Rocky road to enlightenment

By Alison White, News Shopper, July 4, 2006

Buddhists in Gravesham had seen their dreams for a temple "smashed" by vandals. But now a new self-funded temple is close to completion after help from volunteers. ALISON WHITE finds out more.

Gravesham, UK -- Gravesham's Buddhist community has seen its fair share of disappointment. Attempts to establish a permanent temple have been blighted by vandalism and deliberate fires.

Arsonists struck at a building Buddhists were trying to convert into a temple in Colyer Road, Northfleet, three times last year.

The building became a target for vandals who smashed windows, stripped wooden panelling from the outside of the cottage and threw stones at a Buddhist monk.

After two months of relentless arson and criminal damage the last straw came when the front wall of the building was ripped away.

Buddhists were keen to find a permanent home, as Kent does not have a temple, so devotees either met in temporary accommodation or travelled to Wimbledon.

But now the 250 devotees have a new temple after agreeing to rent the Rose Street Community Centre in Rose Street, Northfleet, for the next 10 years.

The temple will form a permanent home for a Buddhist monk from Thailand.

Buddhism focuses on personal spiritual development and gaining an insight into the nature of life. The faith does not follow a God.

Meditation is used by Buddhists to separate themselves from thoughts and feelings to become fully aware.

Chairman of the Buddhists in Gravesham, Harry Smith, believes the rocky ride to establishing a temple happened for a reason.

He said building a temple is a great honour for Buddhists as it is the best way of earning merit in their next life.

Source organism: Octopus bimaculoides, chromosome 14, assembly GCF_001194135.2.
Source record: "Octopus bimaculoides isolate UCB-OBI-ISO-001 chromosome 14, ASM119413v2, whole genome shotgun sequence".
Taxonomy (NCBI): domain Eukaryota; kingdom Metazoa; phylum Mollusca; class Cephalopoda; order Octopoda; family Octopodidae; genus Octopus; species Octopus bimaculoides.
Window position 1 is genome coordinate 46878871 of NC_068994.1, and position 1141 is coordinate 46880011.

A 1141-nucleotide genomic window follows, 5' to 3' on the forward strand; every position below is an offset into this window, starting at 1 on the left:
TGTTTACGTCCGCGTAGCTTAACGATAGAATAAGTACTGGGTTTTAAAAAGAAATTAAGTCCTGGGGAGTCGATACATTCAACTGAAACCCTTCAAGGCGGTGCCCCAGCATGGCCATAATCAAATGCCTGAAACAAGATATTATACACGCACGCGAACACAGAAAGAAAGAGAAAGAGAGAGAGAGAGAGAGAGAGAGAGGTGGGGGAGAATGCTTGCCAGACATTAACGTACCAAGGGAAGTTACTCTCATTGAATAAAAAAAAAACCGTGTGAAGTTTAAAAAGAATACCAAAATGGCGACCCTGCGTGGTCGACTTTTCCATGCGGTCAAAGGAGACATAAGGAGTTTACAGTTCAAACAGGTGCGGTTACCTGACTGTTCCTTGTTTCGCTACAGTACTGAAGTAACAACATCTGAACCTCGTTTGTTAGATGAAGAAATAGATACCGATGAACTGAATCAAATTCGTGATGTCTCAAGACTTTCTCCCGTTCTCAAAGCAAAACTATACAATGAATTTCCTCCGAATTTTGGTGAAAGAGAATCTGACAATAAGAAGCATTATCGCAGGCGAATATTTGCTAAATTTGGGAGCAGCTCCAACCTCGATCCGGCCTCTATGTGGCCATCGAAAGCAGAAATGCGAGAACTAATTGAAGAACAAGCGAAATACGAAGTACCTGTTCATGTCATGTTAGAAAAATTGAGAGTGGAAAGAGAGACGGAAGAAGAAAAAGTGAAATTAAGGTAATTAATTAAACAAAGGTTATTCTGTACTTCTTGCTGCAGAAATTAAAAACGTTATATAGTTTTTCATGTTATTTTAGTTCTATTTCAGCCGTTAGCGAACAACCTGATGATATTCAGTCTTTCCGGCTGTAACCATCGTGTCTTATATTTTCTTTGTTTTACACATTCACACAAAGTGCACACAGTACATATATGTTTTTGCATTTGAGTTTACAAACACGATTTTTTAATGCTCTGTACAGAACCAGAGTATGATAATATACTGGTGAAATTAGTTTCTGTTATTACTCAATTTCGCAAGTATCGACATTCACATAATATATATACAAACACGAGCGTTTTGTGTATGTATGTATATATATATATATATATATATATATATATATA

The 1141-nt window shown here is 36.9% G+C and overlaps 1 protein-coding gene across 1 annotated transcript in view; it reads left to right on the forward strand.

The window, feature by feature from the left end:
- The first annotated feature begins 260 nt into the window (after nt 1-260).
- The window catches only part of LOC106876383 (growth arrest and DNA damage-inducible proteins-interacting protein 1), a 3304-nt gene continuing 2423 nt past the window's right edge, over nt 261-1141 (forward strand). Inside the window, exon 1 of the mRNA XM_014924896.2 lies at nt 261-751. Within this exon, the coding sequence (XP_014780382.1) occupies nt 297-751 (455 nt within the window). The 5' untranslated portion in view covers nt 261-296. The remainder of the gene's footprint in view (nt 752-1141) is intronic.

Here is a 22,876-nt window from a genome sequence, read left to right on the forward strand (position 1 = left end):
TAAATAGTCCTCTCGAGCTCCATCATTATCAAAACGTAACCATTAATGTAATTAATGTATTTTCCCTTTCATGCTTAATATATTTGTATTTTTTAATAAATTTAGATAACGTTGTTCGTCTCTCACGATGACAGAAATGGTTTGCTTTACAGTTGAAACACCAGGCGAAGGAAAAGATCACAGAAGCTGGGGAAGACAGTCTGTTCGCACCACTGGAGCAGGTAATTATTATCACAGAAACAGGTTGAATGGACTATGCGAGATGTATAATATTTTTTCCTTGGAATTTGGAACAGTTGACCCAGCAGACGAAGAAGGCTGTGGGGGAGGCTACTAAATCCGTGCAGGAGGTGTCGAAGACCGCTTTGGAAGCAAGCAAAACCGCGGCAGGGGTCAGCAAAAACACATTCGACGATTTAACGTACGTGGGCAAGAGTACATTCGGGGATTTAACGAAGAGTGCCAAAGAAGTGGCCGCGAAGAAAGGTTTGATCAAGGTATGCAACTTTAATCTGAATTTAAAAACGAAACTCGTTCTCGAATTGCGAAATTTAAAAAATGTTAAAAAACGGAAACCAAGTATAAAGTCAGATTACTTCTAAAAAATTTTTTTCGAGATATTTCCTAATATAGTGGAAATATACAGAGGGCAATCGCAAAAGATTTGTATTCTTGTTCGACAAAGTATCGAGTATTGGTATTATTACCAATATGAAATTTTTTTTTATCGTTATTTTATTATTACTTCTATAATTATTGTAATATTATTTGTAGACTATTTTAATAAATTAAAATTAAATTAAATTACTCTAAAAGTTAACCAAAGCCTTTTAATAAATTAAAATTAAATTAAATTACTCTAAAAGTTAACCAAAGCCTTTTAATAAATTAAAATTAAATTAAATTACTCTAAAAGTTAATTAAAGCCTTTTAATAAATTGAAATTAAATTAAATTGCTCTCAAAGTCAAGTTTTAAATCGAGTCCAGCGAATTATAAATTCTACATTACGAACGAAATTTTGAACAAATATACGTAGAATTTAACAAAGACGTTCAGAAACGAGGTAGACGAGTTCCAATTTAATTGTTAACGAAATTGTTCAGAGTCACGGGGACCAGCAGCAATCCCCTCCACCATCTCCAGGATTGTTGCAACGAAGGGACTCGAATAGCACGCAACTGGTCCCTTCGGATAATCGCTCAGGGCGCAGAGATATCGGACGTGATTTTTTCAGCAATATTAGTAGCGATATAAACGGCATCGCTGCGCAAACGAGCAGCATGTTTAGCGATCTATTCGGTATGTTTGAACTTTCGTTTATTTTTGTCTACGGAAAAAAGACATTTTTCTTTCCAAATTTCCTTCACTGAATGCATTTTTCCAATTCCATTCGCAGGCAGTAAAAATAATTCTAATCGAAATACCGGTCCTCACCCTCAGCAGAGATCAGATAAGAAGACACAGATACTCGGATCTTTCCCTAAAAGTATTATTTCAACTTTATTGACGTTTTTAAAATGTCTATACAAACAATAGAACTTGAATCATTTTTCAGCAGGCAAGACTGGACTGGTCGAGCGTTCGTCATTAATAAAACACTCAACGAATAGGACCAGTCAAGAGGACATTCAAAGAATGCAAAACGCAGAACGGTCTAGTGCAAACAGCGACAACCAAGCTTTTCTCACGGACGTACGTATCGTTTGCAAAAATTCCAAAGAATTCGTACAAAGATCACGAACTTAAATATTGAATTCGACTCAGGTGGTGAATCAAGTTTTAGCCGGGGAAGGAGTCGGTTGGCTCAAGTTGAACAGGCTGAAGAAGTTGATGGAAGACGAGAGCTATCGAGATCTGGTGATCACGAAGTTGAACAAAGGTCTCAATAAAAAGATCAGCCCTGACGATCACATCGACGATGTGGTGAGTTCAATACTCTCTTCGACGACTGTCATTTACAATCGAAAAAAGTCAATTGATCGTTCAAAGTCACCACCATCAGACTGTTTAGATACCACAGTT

Many volunteers, both Buddhists and people from other faiths, have donated time and equipment to the temple, which was completely self-funded.

Among the donations made was £1,600 for carpet, £1,000 for three months' rent and an offer of free plumbing, said Mr Smith.

Inside the temple is the monk's accommodation, who will live behind an image of a Buddha. He will have a large space for prayer, offices and an area for meditation.

Mr Smith, who is currently mayor of Gravesham, says once the building is finished it will be open all the time operating a "open-door policy" to the community.

An official opening is planned with the Thailand ambassador and officials from the Thailand Embassy invited along.

Buddhists in Gravesham are hoping enough money can be raised to buy the temple as a permanent home. Lead nurse Mr Smith said: "Hopefully it will work very well.

"We had our dreams smashed and we tried to start again and it looks like we have managed it. "It has happened for a purpose."

The 53-year-old says the key to religious harmony in Gravesham is people accepting other religions' differences. He said: "At the end of the day following a religion is the same for everybody.

"Buddhism really is a very peaceful philosophy."

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